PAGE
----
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Love is Blind

Love is Blind

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love to Lika: 'Brodie kept a running calculation: from September 1898 to May 1899 - no sexual congress with Lika. Brodie’s Lika, we’re told, has “a little dog”, and before the novel is over she will have been referred to as “the lady with the little dog” – the exact title of one of Chekhov’s most celebrated short stories. Type “Lika” and “Chekhov” into Google and you come up with the fact that Lika Mizinova was a blonde, buxom would-be opera singer, probably the great love of his life: 19 years old when Chekhov started a ten-year affair with her that was still continuing when he was in Nice in 1897. You really get to know and believe in his characters, envisage the places they visit, and in this period piece, feel you are in the late 19th/early 20th Century.

Sooner or later, the gambler will lose his entire float, the losses from which will balance out the modest winnings.

Or perhaps he was just on a tight schedule, as the whole thing seemed hurried and badly in need of further attention. It was too depressing to contemplate; it made everything fragile, everything was now no more than a vague possibility – all probability and certainty had gone from his life. On the surface Love Is Blind has all the hallmarks of a slow-burning thriller—the event-packed story of a single decade in Brodie’s life . Overall, the plot itself was a slow going at times and I did get a little overwhelmed in some areas.

Even if the chances of winning were genuinely 2-to-1 (in practice, roulette is biased to the house) the expected winnings are zero. There are lots of female breasts (lots) and quite a lot of masturbation (not explicit) all of which render sex as a transaction rather than something more emotional, no matter how many times Brodie swears his undying (ha! I wish to thank Penguin Books Australia for providing me with a free copy of this book for review purposes. The novel is set in the late 19th and early 20th century, focusing on Brodie Moncur, a Scottish piano tuner. The apparent love between them seemed false and cumbersome, and it was always about when Brodie could get his next sex session.

The only strange thing – if you double your stake each time you lose – is that sometimes you can be betting 40 francs to win 2 – so you need a substantial float. I assumed that the flaw in the system would ultimately form a key plot point - but when it didn't it caused me to wonder if the author saw the flaw.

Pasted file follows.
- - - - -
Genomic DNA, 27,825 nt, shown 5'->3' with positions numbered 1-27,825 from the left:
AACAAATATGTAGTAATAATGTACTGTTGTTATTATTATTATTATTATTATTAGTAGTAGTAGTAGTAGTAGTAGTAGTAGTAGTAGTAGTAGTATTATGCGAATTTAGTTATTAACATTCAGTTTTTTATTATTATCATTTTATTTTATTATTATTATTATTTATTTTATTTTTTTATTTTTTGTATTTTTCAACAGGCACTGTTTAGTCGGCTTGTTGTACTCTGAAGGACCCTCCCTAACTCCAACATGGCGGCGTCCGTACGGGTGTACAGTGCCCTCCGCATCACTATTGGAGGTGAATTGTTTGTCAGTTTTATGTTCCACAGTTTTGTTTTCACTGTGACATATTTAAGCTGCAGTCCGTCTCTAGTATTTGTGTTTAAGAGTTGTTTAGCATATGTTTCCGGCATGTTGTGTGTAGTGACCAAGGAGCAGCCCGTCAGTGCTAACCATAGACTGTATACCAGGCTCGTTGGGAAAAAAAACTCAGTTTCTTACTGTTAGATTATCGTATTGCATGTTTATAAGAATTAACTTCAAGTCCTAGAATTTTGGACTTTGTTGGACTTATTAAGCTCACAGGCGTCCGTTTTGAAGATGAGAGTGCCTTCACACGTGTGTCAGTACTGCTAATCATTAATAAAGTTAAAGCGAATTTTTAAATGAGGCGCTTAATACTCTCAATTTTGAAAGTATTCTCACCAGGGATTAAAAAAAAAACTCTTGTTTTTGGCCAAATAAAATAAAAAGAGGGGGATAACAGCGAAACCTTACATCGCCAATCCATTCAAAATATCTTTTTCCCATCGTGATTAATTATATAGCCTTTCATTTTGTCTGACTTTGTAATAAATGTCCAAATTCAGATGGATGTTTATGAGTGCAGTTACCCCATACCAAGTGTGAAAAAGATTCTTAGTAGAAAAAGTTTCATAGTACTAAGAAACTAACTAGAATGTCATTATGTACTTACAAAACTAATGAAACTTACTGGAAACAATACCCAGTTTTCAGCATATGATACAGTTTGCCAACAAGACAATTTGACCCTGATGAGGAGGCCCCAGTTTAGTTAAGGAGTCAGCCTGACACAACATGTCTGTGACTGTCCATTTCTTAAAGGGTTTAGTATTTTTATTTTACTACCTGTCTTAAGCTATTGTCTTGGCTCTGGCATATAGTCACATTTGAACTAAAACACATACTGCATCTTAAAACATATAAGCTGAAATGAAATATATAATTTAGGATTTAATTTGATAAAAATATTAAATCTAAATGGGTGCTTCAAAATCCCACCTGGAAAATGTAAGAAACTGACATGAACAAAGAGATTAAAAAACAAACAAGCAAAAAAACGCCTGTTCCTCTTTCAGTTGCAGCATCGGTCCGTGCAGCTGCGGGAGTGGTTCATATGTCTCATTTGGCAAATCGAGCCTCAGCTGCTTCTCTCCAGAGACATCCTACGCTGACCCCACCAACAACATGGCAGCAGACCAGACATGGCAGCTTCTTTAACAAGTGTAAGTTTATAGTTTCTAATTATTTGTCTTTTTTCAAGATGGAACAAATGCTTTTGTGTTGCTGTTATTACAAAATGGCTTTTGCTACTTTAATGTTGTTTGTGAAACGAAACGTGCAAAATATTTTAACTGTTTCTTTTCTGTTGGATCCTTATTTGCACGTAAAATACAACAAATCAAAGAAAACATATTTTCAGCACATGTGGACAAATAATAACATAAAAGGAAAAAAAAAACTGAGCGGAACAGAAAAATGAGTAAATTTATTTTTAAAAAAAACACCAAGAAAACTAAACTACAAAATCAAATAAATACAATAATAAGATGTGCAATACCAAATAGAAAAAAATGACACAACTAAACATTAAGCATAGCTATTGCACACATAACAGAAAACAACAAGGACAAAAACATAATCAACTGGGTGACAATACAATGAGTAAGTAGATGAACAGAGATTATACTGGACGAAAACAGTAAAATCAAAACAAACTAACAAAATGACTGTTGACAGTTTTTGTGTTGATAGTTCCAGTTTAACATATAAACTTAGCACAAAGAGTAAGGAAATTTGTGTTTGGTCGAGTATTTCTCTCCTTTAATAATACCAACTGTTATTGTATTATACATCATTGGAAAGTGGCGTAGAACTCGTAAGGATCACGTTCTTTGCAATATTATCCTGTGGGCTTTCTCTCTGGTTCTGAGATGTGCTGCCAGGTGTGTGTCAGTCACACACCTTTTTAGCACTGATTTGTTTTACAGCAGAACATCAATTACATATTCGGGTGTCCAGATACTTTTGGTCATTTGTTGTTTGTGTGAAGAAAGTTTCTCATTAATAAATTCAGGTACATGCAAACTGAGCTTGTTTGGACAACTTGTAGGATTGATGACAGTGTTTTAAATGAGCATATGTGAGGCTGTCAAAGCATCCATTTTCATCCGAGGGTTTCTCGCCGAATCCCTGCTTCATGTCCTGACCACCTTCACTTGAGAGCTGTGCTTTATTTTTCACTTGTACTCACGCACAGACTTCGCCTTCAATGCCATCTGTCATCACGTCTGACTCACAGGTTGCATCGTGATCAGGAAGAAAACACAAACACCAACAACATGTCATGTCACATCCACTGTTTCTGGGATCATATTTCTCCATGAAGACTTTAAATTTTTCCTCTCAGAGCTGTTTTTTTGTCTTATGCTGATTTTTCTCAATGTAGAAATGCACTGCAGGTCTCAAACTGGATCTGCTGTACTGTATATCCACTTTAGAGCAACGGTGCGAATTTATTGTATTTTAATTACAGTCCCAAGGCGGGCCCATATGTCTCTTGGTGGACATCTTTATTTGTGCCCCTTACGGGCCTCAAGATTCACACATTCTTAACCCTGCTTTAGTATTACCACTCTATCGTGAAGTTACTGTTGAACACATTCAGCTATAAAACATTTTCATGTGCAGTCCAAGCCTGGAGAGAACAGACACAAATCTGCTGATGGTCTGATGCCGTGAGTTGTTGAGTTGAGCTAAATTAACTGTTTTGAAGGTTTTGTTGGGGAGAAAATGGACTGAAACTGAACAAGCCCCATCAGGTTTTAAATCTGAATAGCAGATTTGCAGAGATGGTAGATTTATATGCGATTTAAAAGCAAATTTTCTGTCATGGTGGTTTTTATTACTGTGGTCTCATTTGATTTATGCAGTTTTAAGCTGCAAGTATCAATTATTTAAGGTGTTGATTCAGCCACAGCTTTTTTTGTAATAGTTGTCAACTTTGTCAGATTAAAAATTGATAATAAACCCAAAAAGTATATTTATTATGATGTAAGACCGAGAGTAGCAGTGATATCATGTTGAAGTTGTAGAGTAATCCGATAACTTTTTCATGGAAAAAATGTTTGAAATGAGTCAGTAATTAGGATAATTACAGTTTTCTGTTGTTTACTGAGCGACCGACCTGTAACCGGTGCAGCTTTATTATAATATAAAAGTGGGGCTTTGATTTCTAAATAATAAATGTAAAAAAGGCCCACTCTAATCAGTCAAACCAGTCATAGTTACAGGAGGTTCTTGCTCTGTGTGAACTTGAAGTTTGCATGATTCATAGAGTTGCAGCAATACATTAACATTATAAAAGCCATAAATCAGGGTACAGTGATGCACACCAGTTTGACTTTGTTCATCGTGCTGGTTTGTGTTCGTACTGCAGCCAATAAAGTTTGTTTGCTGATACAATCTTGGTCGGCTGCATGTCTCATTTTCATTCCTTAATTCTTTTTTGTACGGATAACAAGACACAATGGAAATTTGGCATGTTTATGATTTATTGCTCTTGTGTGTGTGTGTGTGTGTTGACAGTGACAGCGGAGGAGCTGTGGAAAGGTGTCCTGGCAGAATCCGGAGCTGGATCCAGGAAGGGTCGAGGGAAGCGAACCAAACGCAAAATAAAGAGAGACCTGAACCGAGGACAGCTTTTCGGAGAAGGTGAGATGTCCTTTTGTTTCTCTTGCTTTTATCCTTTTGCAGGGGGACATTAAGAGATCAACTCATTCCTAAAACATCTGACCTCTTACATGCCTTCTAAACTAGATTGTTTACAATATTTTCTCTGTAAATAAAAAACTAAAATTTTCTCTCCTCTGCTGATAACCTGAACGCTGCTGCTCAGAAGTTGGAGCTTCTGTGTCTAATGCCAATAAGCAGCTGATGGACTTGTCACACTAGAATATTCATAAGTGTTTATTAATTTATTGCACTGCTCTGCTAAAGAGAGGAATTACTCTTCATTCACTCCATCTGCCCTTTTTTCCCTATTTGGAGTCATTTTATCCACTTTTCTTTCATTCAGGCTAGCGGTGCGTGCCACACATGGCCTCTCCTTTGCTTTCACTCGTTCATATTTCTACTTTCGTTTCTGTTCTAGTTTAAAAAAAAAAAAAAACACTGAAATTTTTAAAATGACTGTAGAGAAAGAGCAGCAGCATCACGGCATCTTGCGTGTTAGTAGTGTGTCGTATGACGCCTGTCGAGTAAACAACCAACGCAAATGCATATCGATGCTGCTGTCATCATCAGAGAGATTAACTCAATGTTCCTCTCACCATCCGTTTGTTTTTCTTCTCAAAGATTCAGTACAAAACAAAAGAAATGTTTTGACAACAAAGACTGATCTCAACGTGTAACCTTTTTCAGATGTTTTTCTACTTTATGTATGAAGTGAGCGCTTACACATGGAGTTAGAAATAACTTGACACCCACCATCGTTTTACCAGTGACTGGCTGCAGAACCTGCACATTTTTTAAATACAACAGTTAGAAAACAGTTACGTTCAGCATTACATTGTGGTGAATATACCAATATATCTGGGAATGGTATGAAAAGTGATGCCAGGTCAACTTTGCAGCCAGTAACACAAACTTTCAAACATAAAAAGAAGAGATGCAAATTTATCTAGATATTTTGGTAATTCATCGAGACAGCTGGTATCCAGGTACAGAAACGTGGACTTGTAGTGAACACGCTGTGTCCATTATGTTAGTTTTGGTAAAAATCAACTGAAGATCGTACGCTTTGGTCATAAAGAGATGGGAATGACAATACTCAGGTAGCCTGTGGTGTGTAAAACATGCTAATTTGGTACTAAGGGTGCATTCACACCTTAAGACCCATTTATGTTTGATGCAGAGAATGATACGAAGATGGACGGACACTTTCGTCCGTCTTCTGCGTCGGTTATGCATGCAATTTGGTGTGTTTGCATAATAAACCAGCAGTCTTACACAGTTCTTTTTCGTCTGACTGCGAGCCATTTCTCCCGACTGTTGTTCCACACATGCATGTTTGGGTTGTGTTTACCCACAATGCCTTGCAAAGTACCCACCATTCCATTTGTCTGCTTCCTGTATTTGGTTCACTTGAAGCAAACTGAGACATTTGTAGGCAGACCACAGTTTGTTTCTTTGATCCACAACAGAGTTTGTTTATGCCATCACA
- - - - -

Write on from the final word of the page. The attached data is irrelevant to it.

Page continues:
An especially effective duel set-piece around two-thirds of the way through manages simultaneously to cite Eugene Onegin (“not forgetting poor Pushkin, of course”) and, in its outrageous yet thrilling denouement, Chekhov’s famous maxim that a gun appearing in act one should be fired in act two.

No matter how implausibly exotic – Hemingway, the Duchess of Windsor – he placed them into the story as carefully as an expert fly fisherman, making sure there are no unnatural ripples on the surface. Regulars turned the pages of their Bibles looking for the verses that Malky had chosen as his text for his sermon. This is a tale that features numerous locations including Europe, Russia and the Andaman Islands in the Indian Ocean, taking in music, love, betrayal, revenge, and secrets with its wide cast of characters. His 5-hour adaptation of his novel Any Human Heart (Channel 4 2010) won the BAFTA for “Best Series”.

Sure enough, after Brodie and Lika embark on a dangerous affair under John Kilbarron’s nose and the “brown, watchful eyes” of his brother, calamity soon arrives, though from a shocking and completely unforeseen quarter. What kind of a world would it be where nothing ever went wrong, where everything stayed the same, life followed a designated path – family was adorable, friends and lovers were faithful and true? The second half kind of trailed off, and pointless characters entered the story with no real connection to what was happening, and nothing new to bring to the table. Pleasingly he’s not too good looking or too hideous – his great height (I’m thinking 6 foot 4 inches or thereabouts), his very dark, swarthy looks and severe short sightedness are easily envisaged. Even though he’s wearing his glasses, she’s standing “at the very limits of both the lenses in his Franklin spectacles”, as if he can’t quite get a purchase on who she is; as if she is, somehow, unknowable.

From the beginning of the book – concerned as it is with the relationship between life and art, truth and performance – there are hints that Chekhov is going to be important.

  • Fruugo ID: 258392218-563234582
  • EAN: 764486781913
  • Sold by: Fruugo

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